Tuesday, March 11, 2008

Parent Involvement in Communication Intervention

Here are two BIG challenges when teaching communication skills to children who have autism.

1) Children do not initiate the newly learned communication skills independently.
2) Children do not use newly learned communication skills in new (untrained) situations.

Here are some of the things that you can do to help your child initiate communication skills and generalize communication skills:

1) Choose skills that you know your child would like to have and your child is more apt to independently initiate the skill. If your child learns to request toys with a therapist but your child can independently access toys at home, you know this skill will not be used anywhere except therapy sessions. Either you can suggest that your child be taught to request something not so readily available in the real world or you can make toys less readily available while your child is learning this skill. If you know that your child is really more interested in playing with other kids than playing with toys, you can suggest that the communication objective be for your child to learn a way to invite kids to play. From my perspective as a Speech Therapist, this is a much harder objective to set up and make happen but it is also much more interesting and fun to set up and make happen. I love when parents give me a challenge like this. I also know that if parents are right and the child does want to play with other kids, the child will initiate and generalize this skill and I will have beat the initiation/generalization odds by teaching the right skill.

2) You can help your child learn to want new things. Labeling items by color is not so interesting and your child might learn to do this as a therapy task but never use a color word anywhere else. You can help your child want to know colors, though. For example, opening various colored packages to see if something interesting is inside--now that could be interesting. Red Egg Please dad might say to get a red plastic egg from mom. He can open that egg and find a stretchy frog inside--playing with the frog in front of his child but not giving the frog to the child. Green Egg Please dad might then say to get a green plastic egg. Inside this egg he might find a sticker and place that sticker on a paper without giving the sticker to the child. Dad can make this getting colored egg thing look fun. If this game is repeated next to a child who does not know color words and the child imitates dad and says Green Egg after watching dad, dad can say Uh Oh! Green is empty, say Blue Egg Please showing the empty green egg and pointing to the unopened blue egg. As soon as you have taught your child a reason for learning a new skill such as naming colors, you can make reasons for naming colors all day long. Exaggerate your preference for blue shirts, ask to eat a favorite food out of a green bowl and reject the red bowl as unacceptable. Even labeling colors around the house can be made interesting once your child knows that there is a valid reason why the color of things matters. Which brings us to the Generalization Issue.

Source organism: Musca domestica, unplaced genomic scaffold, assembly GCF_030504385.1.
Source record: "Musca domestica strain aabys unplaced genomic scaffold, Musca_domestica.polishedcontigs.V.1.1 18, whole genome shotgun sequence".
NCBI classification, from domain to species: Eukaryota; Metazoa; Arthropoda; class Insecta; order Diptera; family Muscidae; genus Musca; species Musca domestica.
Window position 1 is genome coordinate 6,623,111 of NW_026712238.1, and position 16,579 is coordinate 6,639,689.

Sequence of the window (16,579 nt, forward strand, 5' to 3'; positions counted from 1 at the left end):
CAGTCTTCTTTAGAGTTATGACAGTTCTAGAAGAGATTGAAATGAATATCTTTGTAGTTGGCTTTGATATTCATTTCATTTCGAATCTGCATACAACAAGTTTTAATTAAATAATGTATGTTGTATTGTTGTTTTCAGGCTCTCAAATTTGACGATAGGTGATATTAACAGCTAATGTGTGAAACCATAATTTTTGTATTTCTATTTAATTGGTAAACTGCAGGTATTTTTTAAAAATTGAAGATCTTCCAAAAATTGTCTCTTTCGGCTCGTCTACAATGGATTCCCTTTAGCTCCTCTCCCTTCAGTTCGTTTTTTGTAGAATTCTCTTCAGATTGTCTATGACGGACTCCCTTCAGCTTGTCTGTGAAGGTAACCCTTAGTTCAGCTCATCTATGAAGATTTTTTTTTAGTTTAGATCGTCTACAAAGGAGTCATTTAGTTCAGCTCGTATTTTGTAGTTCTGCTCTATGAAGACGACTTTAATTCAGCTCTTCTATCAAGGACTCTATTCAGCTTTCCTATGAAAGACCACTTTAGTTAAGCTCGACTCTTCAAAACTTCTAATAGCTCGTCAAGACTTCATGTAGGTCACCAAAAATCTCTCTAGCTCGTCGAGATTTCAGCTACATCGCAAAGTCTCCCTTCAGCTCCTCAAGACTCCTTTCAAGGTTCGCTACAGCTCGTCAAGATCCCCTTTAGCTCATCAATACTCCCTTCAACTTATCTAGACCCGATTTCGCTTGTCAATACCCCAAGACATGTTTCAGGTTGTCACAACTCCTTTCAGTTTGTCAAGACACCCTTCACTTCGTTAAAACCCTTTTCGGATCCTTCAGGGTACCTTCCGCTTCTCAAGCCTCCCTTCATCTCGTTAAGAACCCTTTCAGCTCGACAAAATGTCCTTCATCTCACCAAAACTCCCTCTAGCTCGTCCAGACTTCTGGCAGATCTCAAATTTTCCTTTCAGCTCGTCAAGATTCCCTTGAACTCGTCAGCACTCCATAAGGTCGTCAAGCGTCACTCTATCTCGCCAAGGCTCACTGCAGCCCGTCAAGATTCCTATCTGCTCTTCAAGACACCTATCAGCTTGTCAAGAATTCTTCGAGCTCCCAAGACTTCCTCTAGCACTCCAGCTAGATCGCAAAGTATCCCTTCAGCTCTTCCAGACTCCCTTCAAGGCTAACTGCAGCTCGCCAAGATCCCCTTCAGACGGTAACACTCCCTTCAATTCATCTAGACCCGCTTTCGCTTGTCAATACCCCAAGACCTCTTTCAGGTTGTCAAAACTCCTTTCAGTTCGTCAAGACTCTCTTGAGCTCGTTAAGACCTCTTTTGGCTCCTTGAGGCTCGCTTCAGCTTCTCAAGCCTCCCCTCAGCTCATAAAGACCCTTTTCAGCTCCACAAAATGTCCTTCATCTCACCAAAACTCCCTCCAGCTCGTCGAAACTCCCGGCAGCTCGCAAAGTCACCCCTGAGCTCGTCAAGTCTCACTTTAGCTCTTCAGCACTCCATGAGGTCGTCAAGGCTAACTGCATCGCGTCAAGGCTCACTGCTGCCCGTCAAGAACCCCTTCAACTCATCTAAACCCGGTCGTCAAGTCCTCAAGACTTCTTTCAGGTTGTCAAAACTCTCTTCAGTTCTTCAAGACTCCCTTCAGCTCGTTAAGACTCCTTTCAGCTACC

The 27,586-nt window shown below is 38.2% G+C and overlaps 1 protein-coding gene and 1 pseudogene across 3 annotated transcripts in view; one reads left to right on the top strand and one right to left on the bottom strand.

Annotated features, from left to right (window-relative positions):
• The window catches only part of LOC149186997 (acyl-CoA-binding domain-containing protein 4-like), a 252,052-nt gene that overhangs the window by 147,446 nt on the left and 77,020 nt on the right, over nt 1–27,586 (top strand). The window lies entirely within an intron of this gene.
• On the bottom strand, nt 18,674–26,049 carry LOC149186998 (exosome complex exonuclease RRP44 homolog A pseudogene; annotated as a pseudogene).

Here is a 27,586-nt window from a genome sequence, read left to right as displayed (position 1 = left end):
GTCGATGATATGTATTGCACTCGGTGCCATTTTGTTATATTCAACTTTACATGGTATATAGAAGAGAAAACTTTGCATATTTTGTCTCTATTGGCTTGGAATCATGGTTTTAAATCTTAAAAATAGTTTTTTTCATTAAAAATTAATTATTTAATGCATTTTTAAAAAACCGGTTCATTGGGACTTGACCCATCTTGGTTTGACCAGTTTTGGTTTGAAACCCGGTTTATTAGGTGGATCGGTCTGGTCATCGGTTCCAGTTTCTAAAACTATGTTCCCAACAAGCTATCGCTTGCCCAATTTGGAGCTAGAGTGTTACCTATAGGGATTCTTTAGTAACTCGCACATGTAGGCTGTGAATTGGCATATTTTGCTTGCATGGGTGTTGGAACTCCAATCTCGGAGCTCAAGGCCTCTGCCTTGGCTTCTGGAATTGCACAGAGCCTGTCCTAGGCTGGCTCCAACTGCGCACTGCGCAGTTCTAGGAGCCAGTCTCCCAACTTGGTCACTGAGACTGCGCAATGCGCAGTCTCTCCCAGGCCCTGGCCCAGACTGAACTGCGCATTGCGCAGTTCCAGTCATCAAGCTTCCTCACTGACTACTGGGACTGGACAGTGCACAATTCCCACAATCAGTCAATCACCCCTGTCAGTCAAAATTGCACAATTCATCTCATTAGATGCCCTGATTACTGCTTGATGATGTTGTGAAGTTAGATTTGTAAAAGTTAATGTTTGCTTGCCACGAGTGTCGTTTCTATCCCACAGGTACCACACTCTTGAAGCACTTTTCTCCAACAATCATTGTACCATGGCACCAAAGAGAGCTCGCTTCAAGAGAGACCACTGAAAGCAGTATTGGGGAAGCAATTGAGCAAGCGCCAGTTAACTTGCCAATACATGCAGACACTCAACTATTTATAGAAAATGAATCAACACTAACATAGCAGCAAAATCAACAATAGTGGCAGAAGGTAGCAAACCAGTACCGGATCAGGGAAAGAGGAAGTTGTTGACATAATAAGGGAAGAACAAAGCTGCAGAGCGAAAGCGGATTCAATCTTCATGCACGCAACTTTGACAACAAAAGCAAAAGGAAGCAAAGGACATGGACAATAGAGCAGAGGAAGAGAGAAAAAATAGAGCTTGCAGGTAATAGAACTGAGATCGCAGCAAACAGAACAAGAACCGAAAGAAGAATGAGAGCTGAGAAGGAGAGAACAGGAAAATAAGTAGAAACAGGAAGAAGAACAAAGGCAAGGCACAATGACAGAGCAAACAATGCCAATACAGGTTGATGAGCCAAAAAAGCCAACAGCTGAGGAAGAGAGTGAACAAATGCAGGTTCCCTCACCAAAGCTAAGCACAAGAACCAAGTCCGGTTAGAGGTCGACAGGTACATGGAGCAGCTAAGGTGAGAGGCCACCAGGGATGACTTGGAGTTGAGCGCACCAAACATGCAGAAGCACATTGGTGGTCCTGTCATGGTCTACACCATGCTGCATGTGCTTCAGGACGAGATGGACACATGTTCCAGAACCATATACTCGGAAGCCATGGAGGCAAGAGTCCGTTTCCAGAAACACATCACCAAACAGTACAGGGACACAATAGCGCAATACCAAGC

3) You can help your child generalize new communication skills by using the new skill with your child in as many tasks as possible. Note color at bath time, wash dishes by color together, sort laundry by color and by-all-means send the laundry down the laundry chute together by color. Goodbye green shirt. Goodbye green socks. Goodbye blue shirt. Goodbye blue pants. Goodbye blue socks.

Here is a recent study that encourages parents to take part in communication intervention:
Enhancing generalized teaching strategy use in daily routines by parents of children with autism

Link to Plastic Eggs

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